Sisterhood is powerful, Robyn Munford

No Friend Like a Sister: Exploring the Relationship between Sisters
Jenny Neale
Victoria University Press, $39.95,
ISBN 0864734700

No Friend Like a Sister gives a rich account of the relationships between sisters. Jenny Neale used focus groups (women aged between 20 and 60) and individual interviews (the youngest woman being 20, the oldest 91) to explore experiences of being a sister. Several key themes emerge: the complexity of sister relationships, the challenges to be faced in this relationship and others within the family, the meaning of reciprocity and support, intimacy and friendship, coping with adversity, addressing difference, and maintaining strong connections with one’s siblings over time and distance.

I agree with the author’s view that when family dynamics have been explored, the relationship between sisters has often been taken for granted and not received the same attention as other family relationships. The focus is often on the child-parent bond and if the sibling relationship has been explored it has, as the author argues, usually focused on its functional nature. Other factors such as friendship and intimacy have not been looked at in depth. This book, with its fresh perspective on family life, fills a gap in the current literature and encourages us to take another look at the “depth of feeling in the sister relationship”.

The sister relationship can be compared to a strong friendship where its intensity and intimacy means those involved may go to extraordinary lengths to maintain it. For many in the study, the sister bond sustained them through difficult times, and the nature of the bond meant this relationship had a special place in women’s lives.  As one sister commented:

There’s a sense of security. They’ve always known you. They might think you ought to comb your hair and put on other clothes and tell you that, but you know you’re in the right place. You do things for each other and really care for each other.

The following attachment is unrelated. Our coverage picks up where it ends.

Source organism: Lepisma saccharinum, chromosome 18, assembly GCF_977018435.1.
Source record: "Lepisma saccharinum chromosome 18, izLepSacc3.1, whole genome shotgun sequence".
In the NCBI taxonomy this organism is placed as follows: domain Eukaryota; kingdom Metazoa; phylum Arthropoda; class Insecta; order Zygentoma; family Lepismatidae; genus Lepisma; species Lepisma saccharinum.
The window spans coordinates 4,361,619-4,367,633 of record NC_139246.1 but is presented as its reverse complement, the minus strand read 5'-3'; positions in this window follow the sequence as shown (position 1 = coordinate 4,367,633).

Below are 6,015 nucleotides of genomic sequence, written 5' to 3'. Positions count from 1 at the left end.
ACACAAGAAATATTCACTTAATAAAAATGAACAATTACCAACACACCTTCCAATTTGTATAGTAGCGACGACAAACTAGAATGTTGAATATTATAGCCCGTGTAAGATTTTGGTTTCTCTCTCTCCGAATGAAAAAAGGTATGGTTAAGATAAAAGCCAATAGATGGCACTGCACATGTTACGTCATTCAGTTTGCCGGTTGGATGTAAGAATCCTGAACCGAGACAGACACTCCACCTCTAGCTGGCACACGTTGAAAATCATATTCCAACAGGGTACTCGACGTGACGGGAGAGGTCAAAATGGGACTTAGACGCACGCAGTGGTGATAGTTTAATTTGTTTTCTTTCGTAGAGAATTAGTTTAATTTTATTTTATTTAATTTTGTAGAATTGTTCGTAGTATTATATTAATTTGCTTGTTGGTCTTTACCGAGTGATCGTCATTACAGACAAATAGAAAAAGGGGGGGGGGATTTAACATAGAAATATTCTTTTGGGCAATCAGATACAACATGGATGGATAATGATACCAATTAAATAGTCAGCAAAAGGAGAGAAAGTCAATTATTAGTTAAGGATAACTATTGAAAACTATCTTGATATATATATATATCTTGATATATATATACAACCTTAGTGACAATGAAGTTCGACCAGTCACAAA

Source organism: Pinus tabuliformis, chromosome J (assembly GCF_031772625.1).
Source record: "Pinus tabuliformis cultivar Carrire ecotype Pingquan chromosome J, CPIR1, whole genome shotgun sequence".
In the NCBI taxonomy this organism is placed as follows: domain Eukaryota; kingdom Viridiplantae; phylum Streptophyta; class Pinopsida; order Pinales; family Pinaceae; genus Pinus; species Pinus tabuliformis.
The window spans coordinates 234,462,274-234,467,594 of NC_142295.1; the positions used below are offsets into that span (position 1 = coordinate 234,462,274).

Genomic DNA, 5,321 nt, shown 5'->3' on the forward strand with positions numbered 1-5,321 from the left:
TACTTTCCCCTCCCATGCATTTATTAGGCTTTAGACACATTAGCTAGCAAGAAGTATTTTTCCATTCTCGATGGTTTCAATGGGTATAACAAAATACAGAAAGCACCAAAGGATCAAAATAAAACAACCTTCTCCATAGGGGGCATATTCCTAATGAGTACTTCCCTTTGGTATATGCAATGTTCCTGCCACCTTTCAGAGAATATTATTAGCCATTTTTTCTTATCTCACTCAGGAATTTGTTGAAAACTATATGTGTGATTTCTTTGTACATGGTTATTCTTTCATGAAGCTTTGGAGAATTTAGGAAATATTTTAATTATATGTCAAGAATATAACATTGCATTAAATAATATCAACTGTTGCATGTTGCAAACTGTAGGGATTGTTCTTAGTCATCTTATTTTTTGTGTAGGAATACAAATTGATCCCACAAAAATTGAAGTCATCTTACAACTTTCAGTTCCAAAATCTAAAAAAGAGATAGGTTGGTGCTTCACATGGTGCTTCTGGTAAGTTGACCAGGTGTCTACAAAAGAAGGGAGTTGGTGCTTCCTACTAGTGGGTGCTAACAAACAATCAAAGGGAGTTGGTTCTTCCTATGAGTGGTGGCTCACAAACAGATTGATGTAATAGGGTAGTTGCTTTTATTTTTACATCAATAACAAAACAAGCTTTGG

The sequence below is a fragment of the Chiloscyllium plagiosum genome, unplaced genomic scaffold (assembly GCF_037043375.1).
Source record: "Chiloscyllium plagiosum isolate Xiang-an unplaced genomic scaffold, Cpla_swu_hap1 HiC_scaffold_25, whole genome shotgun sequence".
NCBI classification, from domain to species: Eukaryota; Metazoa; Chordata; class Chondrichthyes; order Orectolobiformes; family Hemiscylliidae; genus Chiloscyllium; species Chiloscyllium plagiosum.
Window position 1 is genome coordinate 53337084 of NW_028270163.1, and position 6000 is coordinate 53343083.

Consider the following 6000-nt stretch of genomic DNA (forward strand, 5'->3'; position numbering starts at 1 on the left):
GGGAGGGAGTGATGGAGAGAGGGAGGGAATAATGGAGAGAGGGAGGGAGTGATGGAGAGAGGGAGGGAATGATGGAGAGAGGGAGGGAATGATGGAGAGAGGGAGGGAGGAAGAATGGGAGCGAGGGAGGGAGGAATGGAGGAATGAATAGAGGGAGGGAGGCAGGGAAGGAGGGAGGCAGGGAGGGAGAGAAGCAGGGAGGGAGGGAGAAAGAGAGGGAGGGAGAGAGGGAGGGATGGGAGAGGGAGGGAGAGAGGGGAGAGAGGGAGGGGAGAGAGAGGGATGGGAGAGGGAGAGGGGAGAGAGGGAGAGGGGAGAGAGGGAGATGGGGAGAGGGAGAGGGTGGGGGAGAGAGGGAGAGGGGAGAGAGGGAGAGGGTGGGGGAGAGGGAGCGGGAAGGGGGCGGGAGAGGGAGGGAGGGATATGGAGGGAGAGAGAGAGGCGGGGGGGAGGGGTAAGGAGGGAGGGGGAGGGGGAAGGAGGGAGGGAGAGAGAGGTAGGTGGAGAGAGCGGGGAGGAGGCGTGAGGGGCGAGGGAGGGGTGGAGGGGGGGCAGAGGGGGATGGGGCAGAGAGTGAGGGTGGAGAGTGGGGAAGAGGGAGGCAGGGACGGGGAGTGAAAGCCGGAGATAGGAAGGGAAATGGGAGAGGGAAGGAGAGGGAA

One of the strengths of the book is its portrayal of the complexities and realities of the sister relationship. It reveals that, as with other relationships, this one will at times be rocky and even severed. The book explores the hard times and respectfully shares women’s stories and their painful and hurt feelings when the relationship has become difficult and they are struggling to find a way to recapture its intimacy. What remains significant, and what is so eloquently portrayed, is that sisters may adopt extraordinary and at times costly strategies to mend a broken sisterly relationship. This can often involve moving to another city, offering intense care and support, and, if necessary, sacrificing other relationships in order to be closer to one’s sibling.

Although about sister relationships, the book encourages us to think about other relationships and their place in our busy lives. One is encouraged to ask what it is that sustains us, how we uphold such relationships over time and through life changes that may prevent us from devoting enough time to them. The book also helps us think about what happens when conflict arises and how we work to address it so that relationships can continue being positive and fulfilling. And probably most importantly, the book reminds us how important relationships can be for our long-term wellbeing.

There are many highlights but two chapters I particularly enjoyed were those on intimacy and difference. These, like others in the book, celebrate the relationship but also sensitively explore the challenges sisters may face both in relating to one another and to those who are also significant in their lives. The chapter on intimacy challenges traditional views that locate intimacy within couple relationships, and encourages us to think about alternative frameworks, such as those offered by feminist writing, that might lead us to a richer account of the nature of intimacy.

The chapter on difference reminds us that while this can be a source of conflict, it can also be a source of strength and become central to learning how we can get along with each other. As the author suggests, even when sisters have contrasting personalities, beliefs, and dreams, the strength of the bond means they will work to locate similarities, attributes, and strategies that will bring them together. Their desire to sustain the close relationship means they are likely to mediate their differences and identify ways of respecting and enjoying difference.

This well-researched book is written in a way that will reach out to a wide audience. It challenges researchers on family life to think differently about what goes on within families, and to review our interpretations of kinship relationships. It provides rich material on how relationships are constructed and sustained, and what they mean to the participants and those around them. It challenges us to think again about the central place of relationships, their role in sustaining broader societal relationships, and, when things go well, acting as a haven in which we can be cared for, loved, and supported. Lastly, but most importantly, this book is for sisters, who will see in it their stories treated sensitively and respectfully, made visible, and celebrated.


Robyn Munford is a researcher on family relationships and Professor of Social Work at Massey University.


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